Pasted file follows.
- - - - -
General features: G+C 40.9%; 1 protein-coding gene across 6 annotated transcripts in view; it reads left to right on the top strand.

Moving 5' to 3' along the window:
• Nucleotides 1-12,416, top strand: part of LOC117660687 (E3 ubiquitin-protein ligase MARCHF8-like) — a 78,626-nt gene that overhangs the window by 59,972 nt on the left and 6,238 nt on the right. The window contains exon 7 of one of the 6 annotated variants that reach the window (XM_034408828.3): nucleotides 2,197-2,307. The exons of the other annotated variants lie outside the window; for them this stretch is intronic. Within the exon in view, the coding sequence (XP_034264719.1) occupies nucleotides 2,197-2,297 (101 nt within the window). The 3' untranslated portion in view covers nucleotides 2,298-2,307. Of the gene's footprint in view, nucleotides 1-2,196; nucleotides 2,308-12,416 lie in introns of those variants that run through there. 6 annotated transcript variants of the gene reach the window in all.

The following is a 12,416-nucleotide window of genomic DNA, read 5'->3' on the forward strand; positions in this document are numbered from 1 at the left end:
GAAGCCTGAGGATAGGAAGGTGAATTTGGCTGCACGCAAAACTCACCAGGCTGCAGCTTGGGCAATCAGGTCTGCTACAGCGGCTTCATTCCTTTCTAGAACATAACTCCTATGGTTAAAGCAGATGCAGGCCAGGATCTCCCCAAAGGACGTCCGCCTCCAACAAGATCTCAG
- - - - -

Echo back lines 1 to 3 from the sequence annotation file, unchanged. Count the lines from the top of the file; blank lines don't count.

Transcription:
General features: G+C 40.9%; 1 protein-coding gene across 6 annotated transcripts in view; it reads left to right on the top strand.

Moving 5' to 3' along the window:
• Nucleotides 1-12,416, top strand: part of LOC117660687 (E3 ubiquitin-protein ligase MARCHF8-like) — a 78,626-nt gene that overhangs the window by 59,972 nt on the left and 6,238 nt on the right. The window contains exon 7 of one of the 6 annotated variants that reach the window (XM_034408828.3): nucleotides 2,197-2,307. The exons of the other annotated variants lie outside the window; for them this stretch is intronic. Within the exon in view, the coding sequence (XP_034264719.1) occupies nucleotides 2,197-2,297 (101 nt within the window). The 3' untranslated portion in view covers nucleotides 2,298-2,307. Of the gene's footprint in view, nucleotides 1-2,196; nucleotides 2,308-12,416 lie in introns of those variants that run through there. 6 annotated transcript variants of the gene reach the window in all.